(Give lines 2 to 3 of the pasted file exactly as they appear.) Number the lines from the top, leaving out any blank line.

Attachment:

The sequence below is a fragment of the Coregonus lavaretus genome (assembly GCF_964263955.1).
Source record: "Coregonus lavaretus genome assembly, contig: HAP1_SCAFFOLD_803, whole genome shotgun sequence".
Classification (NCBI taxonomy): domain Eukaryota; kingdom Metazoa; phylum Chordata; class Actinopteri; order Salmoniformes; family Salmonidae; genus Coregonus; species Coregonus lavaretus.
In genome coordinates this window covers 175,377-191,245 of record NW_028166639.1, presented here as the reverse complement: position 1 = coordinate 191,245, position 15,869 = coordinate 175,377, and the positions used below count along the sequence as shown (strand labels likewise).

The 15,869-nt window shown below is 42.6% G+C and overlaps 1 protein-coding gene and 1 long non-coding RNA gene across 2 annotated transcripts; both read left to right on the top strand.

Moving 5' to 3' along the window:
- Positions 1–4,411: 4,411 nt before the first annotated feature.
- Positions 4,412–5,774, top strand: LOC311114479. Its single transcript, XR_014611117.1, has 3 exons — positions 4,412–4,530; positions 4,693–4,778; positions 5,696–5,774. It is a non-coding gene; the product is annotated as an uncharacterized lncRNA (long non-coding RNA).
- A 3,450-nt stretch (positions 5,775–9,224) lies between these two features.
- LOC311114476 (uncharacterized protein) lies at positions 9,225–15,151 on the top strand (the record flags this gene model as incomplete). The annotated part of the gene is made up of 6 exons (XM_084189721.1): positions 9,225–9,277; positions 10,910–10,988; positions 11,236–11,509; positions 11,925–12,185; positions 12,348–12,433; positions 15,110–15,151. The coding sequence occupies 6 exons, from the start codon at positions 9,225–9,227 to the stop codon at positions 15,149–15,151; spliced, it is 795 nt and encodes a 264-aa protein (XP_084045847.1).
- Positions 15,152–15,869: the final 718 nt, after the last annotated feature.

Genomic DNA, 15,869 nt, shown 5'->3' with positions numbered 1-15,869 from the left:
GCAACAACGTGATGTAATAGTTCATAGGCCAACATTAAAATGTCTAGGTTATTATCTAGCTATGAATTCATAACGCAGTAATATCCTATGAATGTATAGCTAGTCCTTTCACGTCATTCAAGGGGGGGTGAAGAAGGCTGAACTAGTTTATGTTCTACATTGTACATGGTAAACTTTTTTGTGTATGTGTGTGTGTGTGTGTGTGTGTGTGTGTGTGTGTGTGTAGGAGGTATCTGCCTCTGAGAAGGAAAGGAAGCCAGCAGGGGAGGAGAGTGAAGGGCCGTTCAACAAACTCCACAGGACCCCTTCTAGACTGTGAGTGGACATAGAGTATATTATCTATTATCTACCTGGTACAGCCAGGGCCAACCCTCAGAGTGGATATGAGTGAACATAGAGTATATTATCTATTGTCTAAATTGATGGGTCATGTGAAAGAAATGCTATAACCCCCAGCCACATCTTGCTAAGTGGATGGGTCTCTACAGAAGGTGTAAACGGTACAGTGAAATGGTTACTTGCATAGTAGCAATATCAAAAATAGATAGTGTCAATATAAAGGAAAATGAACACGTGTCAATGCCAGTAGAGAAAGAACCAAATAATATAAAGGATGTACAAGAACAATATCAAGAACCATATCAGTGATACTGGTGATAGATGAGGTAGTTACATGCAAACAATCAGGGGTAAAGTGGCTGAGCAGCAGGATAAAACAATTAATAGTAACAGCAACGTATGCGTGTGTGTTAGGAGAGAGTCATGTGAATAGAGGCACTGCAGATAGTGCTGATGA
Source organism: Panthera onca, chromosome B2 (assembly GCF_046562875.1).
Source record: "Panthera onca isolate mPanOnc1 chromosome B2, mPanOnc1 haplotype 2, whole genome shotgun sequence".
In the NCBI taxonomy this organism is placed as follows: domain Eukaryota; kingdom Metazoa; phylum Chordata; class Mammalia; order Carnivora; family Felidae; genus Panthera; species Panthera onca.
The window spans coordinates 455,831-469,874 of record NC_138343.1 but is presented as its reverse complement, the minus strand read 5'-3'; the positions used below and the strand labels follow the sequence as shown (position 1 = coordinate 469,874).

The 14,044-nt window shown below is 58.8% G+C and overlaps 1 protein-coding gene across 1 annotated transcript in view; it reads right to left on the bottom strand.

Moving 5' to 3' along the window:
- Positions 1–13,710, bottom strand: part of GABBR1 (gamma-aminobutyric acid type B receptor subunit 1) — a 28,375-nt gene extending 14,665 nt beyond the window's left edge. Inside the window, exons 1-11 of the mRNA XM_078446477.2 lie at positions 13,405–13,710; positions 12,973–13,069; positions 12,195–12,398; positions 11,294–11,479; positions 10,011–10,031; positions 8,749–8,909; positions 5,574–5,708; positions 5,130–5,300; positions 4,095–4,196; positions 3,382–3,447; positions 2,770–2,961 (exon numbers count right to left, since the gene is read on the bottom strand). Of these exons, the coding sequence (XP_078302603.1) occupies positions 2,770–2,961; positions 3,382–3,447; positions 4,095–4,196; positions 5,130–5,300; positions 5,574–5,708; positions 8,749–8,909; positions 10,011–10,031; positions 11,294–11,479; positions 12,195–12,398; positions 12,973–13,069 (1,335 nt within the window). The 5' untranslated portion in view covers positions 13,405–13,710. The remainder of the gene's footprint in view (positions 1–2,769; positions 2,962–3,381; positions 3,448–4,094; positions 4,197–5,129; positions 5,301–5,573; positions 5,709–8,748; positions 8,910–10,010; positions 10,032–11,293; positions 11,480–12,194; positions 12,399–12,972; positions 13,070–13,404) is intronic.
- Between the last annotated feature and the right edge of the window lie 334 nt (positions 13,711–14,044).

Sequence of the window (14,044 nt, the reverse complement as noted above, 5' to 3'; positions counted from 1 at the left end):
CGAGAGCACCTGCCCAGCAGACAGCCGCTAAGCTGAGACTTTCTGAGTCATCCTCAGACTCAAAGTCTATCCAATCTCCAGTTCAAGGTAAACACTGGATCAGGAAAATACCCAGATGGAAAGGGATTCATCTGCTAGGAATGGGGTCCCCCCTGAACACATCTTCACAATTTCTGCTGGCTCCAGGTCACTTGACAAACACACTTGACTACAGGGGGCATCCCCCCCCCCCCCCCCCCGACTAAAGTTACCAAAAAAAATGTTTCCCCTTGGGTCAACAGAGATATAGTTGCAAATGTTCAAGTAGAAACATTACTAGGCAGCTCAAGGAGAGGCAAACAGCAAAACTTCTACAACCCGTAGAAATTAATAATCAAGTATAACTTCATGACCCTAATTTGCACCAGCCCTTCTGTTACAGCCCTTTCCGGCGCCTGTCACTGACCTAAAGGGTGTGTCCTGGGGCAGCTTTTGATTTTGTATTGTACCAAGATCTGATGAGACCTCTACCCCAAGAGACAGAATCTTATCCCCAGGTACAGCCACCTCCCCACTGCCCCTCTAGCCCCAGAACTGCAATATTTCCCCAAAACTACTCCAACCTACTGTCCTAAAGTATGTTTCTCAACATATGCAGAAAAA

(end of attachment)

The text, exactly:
Source record: "Coregonus lavaretus genome assembly, contig: HAP1_SCAFFOLD_803, whole genome shotgun sequence".
Classification (NCBI taxonomy): domain Eukaryota; kingdom Metazoa; phylum Chordata; class Actinopteri; order Salmoniformes; family Salmonidae; genus Coregonus; species Coregonus lavaretus.